Luis Severino to the rescue.
In fact, Severino's goal in the Yankees' 3-2 win over the Tampa Bay Rays seemed to be to remind everyone that he's the one who's supposed to be viewed as the club's ace of the future. The 23-year-old fired seven innings of two-run ball, allowing five hits and one walk while punching out 11.
The last Yankees starter to have an outing like that at such a young age? According to ESPN Stats & Info, try 54 years ago:
There's no ignoring the "Yeah, buts" in this instance.
Those include the fact that this isn't the first time Severino has dominated as a starter in the majors. He did plenty of that as a rookie in 2015, putting up a 2.89 ERA that validated his former status as an elite prospect. Alas, he then struggled and fell off the radar in 2016.
And besides, this is one of only two starts the right-hander has made this year. The other wasn't so great, as he surrendered four runs in five innings in a loss against the Baltimore Orioles last Friday.
Still, let's give Severino some credit.
This wasn't just another dominant start for him. It was his most dominant start to date. His 11 strikeouts beat his previous career high by two. With a game score of 69, he easily cleared his previous career high of 66.
Certainly, it helped that Severino maintained an average fastball of 96.8 miles per hour, per Statcast data from Baseball Savant. But pitching at high velocity is nothing new for him, and one thing he learned while struggling with a 5.83 ERA last season is that heat alone isn't good enough in The Show.
"Last year, I wasn't trying to be a pitcher. I was trying to throw hard," Severino said ahead of his 2017 debut, according to Mike Mazzeo of the New York Daily News.
What's the difference between "throwing" and "pitching?" That's a complicated subject, but it says right there on the first page of Pitching 101 that changing speeds is part of it.
Severino went to his changeup early and often to get the job done Thursday. And even at an average of 89 mph, it did the job of disrupting the timing of Rays hitters. Of the 28 changeups he threw, only three were put in play.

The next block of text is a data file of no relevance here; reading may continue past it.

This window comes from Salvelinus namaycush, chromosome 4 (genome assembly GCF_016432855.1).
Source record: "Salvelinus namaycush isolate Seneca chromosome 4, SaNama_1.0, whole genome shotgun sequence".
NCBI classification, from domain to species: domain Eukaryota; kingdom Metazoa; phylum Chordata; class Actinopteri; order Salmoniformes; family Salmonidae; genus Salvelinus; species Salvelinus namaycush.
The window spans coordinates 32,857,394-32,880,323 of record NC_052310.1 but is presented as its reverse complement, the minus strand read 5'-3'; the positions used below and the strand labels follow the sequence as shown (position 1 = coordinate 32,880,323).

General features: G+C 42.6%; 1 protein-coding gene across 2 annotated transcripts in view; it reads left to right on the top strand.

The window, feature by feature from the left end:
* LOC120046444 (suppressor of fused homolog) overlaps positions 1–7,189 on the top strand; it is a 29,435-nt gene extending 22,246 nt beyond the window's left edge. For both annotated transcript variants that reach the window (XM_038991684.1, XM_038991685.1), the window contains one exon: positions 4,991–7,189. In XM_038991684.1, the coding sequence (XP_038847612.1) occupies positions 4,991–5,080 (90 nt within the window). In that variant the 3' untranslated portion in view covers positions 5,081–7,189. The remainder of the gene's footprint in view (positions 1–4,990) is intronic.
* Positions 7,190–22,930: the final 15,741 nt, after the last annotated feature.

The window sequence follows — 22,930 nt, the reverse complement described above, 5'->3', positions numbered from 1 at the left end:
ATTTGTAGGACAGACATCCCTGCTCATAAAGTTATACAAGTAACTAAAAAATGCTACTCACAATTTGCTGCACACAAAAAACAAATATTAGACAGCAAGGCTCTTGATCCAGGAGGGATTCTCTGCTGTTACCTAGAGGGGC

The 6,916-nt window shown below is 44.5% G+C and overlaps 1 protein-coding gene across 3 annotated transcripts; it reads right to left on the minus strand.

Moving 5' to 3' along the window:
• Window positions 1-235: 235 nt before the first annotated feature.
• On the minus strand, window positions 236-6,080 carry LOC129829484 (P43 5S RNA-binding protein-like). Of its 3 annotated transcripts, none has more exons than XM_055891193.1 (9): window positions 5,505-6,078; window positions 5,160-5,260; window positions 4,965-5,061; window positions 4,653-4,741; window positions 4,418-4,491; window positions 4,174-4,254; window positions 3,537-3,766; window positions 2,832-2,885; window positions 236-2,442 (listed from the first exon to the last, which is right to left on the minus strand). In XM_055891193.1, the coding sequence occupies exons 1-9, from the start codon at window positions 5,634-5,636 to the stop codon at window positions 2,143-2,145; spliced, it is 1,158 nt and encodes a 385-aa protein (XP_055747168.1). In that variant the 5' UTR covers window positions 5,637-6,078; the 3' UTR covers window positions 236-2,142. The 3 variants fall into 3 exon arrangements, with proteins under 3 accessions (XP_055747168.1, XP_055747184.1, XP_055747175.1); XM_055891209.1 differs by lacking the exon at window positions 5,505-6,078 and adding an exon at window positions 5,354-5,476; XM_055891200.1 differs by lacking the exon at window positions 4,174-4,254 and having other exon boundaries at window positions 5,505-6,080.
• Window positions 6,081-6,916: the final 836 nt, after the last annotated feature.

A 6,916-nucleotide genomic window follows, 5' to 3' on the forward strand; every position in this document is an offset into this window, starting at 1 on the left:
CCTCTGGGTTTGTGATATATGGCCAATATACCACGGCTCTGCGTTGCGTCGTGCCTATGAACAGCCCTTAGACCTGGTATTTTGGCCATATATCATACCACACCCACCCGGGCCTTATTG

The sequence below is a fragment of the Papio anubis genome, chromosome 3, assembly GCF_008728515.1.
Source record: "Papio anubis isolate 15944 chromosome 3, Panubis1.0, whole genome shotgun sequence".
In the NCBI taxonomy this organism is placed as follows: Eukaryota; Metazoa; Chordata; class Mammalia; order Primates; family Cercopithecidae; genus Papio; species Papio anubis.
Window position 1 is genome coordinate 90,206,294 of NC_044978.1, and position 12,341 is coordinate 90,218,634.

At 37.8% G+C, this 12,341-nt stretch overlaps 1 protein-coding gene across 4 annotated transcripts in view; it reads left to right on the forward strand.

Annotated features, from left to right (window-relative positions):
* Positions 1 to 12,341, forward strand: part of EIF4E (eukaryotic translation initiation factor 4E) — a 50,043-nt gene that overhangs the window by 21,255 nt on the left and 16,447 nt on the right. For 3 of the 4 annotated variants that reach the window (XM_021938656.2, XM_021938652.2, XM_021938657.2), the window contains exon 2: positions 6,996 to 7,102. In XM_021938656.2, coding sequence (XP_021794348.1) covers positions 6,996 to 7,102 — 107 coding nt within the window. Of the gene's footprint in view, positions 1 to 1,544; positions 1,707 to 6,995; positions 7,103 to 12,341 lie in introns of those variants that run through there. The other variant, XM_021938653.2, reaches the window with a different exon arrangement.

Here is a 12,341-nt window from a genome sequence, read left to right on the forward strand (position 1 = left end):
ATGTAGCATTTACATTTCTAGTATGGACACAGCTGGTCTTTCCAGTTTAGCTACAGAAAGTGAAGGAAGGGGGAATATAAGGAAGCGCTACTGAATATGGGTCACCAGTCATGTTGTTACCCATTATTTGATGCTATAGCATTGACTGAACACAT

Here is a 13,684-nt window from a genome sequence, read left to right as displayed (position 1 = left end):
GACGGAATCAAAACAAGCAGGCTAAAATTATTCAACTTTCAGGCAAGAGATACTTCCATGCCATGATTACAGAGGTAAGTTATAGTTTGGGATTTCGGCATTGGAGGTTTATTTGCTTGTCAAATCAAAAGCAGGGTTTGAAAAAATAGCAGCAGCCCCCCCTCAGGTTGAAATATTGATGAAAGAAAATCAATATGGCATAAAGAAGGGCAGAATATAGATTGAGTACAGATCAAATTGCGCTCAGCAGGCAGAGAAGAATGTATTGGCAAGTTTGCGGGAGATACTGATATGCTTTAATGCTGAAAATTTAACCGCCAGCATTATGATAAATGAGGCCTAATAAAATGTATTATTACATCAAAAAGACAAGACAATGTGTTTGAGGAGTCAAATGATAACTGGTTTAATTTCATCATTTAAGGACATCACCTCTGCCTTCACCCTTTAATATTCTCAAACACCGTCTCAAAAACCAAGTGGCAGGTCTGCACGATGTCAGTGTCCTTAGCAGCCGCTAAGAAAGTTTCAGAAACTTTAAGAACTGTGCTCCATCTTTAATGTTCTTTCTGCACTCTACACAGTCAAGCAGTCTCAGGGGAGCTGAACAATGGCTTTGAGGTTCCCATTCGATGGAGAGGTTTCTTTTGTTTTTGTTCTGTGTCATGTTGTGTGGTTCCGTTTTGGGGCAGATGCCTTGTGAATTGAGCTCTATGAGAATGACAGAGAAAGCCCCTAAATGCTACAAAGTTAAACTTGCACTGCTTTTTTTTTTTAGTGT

One changeup-heavy start isn't necessarily a trend, but this could prove to be a big step in the right direction for Severino.
For whatever reason, he's been hesitant to use his changeup in the majors, throwing it only 11.5 percent of the time. But it's not shocking to see him starting to turn that around, as getting back to his changeup was a point of emphasis in spring training.
"We have to get him comfortable with that, that's the bottom line," Yankees manager Joe Girardi said at one point, according to Erik Boland of Newsday.
If Severino is indeed comfortable with his changeup again, that's potentially a big hurdle for opposing offenses. The pitch isn't some experiment he's had trouble getting results from. It was once viewed as an elite offering, even getting a 70 grade from Baseball America in 2015.
At the time, Severino's slider was supposed to be the weak link in his arsenal. That's changed over time, as it's become a sharp breaking ball with good diving action.
The 16 sliders he threw Thursday night got three swinging strikes and got put in play only twice. Even on a night when he had a blistering fastball and a good changeup, the slider's the pitch that caught the attention of Pedro Martinez:
There are times when the results and the process don't always line up. This isn't one of those times. Severino was genuinely nasty on Thursday.
"Tonight he showed us what he's capable of doing," Girardi said afterward, according to Boland.
There are still steps for Severino to take toward becoming an ace. While his electric arsenal may be rounding into form, he could stand to be more consistent hitting his spots. You could see him miss his share against the Rays. Better hitting teams can (and will) punish him for that.
Nonetheless, he doesn't look like the same guy who went from being a budding ace to persona non grata seemingly overnight last season. And where past Yankees teams might have had trouble finding windows to give him some on-the-job training, that shouldn't be an issue this year. With an overdue youth movement in full swing, Severino's grasp on a starting rotation spot appears to be firm.
So whereas Kaprielian could only be imagined as the Yankees' ace of the future, Severino is going to keep getting chances to prove he's the guy for the job.
If his latest outing is any indication, he knows what he needs to do.